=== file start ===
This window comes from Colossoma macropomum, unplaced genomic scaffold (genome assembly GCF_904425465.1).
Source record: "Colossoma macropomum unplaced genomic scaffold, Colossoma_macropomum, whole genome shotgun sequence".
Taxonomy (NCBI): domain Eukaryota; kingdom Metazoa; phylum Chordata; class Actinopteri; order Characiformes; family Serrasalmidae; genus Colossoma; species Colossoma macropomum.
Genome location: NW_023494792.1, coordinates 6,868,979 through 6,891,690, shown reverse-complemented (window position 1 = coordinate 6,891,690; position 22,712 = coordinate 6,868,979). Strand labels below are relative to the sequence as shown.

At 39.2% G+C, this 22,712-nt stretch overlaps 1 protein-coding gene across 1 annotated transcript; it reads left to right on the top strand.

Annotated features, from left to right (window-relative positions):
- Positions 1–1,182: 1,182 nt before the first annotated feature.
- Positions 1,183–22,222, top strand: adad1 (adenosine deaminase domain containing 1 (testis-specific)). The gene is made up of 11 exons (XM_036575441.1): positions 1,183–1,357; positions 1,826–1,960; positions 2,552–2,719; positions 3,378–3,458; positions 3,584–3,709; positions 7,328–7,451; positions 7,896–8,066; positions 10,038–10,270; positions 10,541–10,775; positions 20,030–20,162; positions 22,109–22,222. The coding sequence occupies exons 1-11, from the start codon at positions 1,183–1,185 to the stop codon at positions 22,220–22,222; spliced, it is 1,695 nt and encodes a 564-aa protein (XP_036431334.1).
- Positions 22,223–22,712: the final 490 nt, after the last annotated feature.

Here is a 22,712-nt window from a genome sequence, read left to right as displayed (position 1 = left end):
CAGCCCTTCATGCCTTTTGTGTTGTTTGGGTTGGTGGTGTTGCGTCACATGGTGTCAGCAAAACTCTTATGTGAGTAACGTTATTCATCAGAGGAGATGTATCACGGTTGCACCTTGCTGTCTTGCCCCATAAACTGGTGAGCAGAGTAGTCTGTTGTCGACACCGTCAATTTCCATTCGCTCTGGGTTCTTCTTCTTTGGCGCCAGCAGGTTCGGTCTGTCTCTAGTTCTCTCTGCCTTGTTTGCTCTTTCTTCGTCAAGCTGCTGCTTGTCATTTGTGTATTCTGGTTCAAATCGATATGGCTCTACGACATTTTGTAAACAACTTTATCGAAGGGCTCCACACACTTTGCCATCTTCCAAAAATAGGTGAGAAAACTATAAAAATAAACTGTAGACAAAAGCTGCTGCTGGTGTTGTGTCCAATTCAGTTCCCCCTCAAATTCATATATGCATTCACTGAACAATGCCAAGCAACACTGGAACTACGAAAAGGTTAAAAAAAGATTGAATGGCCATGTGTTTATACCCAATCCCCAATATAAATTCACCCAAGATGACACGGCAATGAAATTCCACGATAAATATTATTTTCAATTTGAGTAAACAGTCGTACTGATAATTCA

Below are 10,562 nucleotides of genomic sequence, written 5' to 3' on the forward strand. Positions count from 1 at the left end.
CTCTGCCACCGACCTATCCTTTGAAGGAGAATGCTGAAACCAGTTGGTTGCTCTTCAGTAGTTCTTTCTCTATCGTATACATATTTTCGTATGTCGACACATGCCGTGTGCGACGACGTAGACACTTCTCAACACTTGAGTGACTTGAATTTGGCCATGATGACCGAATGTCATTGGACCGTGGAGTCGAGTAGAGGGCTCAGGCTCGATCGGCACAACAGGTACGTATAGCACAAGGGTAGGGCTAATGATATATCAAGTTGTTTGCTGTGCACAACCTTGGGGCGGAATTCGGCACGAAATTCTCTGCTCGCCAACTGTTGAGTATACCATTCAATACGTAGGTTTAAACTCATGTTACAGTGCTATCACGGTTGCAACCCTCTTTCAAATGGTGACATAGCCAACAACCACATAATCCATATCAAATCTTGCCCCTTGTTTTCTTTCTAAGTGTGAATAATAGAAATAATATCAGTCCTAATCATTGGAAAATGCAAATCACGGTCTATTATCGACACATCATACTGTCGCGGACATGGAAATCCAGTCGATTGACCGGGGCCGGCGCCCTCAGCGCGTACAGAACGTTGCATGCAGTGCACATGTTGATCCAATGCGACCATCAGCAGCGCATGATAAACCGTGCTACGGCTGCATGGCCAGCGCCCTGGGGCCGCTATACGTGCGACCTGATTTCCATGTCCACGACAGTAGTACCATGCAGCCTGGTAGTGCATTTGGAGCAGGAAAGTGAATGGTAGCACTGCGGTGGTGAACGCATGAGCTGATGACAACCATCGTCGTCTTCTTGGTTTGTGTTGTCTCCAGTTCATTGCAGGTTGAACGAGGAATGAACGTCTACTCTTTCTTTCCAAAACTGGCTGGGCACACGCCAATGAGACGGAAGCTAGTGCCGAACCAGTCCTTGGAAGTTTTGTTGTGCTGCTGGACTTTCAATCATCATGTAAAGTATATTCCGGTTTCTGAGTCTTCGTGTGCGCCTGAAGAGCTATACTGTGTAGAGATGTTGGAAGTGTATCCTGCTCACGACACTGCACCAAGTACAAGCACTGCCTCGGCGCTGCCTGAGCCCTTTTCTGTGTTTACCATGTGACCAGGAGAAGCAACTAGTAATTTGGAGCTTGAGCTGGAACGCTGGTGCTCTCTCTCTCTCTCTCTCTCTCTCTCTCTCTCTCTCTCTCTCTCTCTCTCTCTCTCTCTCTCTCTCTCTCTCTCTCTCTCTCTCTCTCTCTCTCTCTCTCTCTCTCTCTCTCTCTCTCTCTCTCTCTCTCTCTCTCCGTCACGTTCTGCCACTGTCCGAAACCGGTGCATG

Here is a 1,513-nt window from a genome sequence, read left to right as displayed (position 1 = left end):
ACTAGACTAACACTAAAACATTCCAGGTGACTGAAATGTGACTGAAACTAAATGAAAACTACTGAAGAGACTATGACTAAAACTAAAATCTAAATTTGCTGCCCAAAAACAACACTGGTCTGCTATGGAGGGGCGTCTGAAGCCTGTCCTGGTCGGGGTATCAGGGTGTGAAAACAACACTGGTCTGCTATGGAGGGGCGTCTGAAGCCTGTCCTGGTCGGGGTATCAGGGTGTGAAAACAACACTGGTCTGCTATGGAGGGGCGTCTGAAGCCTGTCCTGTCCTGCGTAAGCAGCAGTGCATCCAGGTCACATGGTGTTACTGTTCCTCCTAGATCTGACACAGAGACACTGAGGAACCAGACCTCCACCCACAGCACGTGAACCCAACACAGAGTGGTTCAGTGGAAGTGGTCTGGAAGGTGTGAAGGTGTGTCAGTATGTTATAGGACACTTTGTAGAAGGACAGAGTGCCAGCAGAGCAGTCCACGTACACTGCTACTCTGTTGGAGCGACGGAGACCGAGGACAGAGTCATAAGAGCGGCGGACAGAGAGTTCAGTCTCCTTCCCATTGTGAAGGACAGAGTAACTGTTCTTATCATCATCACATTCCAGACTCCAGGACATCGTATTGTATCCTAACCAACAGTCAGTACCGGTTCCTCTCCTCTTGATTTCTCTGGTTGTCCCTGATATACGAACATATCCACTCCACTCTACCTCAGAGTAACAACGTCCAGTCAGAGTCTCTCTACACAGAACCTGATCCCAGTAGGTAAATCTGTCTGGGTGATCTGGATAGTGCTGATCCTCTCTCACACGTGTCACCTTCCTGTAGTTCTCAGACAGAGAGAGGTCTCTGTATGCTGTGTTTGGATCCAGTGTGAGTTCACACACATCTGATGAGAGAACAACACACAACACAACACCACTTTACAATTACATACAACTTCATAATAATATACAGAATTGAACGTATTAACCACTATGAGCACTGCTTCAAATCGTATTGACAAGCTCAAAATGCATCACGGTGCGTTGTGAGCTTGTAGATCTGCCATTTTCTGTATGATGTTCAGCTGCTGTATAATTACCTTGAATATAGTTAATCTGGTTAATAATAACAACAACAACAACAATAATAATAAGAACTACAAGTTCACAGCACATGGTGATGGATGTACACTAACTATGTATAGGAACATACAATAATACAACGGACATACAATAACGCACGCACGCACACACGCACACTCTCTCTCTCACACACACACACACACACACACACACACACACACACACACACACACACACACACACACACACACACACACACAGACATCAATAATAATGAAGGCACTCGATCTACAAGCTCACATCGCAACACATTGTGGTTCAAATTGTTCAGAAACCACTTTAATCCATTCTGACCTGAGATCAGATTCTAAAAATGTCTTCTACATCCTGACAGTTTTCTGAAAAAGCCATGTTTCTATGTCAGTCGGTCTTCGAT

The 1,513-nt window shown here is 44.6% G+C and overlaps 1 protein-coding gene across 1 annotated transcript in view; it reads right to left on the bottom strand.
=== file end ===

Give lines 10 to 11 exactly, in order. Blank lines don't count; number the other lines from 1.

Here is a 22,712-nt window from a genome sequence, read left to right as displayed (position 1 = left end):
CAGCCCTTCATGCCTTTTGTGTTGTTTGGGTTGGTGGTGTTGCGTCACATGGTGTCAGCAAAACTCTTATGTGAGTAACGTTATTCATCAGAGGAGATGTATCACGGTTGCACCTTGCTGTCTTGCCCCATAAACTGGTGAGCAGAGTAGTCTGTTGTCGACACCGTCAATTTCCATTCGCTCTGGGTTCTTCTTCTTTGGCGCCAGCAGGTTCGGTCTGTCTCTAGTTCTCTCTGCCTTGTTTGCTCTTTCTTCGTCAAGCTGCTGCTTGTCATTTGTGTATTCTGGTTCAAATCGATATGGCTCTACGACATTTTGTAAACAACTTTATCGAAGGGCTCCACACACTTTGCCATCTTCCAAAAATAGGTGAGAAAACTATAAAAATAAACTGTAGACAAAAGCTGCTGCTGGTGTTGTGTCCAATTCAGTTCCCCCTCAAATTCATATATGCATTCACTGAACAATGCCAAGCAACACTGGAACTACGAAAAGGTTAAAAAAAGATTGAATGGCCATGTGTTTATACCCAATCCCCAATATAAATTCACCCAAGATGACACGGCAATGAAATTCCACGATAAATATTATTTTCAATTTGAGTAAACAGTCGTACTGATAATTCA